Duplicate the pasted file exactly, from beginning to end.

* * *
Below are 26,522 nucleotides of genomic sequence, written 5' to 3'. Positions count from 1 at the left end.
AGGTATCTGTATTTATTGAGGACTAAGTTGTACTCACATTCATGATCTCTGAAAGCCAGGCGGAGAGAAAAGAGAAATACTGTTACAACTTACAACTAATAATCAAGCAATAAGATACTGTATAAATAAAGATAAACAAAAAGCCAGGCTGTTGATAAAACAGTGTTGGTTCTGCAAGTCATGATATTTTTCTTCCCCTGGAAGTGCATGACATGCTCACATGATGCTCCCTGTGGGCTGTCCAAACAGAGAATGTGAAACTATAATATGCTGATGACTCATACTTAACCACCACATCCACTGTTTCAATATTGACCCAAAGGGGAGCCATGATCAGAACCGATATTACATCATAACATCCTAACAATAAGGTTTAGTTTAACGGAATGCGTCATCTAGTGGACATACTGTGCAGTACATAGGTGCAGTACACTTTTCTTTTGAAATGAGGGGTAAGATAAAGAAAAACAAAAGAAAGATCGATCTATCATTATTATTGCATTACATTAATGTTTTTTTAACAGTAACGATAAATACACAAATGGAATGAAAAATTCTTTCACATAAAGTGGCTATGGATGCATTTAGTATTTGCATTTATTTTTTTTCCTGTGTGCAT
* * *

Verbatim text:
Below are 26,522 nucleotides of genomic sequence, written 5' to 3'. Positions count from 1 at the left end.
AGGTATCTGTATTTATTGAGGACTAAGTTGTACTCACATTCATGATCTCTGAAAGCCAGGCGGAGAGAAAAGAGAAATACTGTTACAACTTACAACTAATAATCAAGCAATAAGATACTGTATAAATAAAGATAAACAAAAAGCCAGGCTGTTGATAAAACAGTGTTGGTTCTGCAAGTCATGATATTTTTCTTCCCCTGGAAGTGCATGACATGCTCACATGATGCTCCCTGTGGGCTGTCCAAACAGAGAATGTGAAACTATAATATGCTGATGACTCATACTTAACCACCACATCCACTGTTTCAATATTGACCCAAAGGGGAGCCATGATCAGAACCGATATTACATCATAACATCCTAACAATAAGGTTTAGTTTAACGGAATGCGTCATCTAGTGGACATACTGTGCAGTACATAGGTGCAGTACACTTTTCTTTTGAAATGAGGGGTAAGATAAAGAAAAACAAAAGAAAGATCGATCTATCATTATTATTGCATTACATTAATGTTTTTTTAACAGTAACGATAAATACACAAATGGAATGAAAAATTCTTTCACATAAAGTGGCTATGGATGCATTTAGTATTTGCATTTATTTTTTTTCCTGTGTGCAT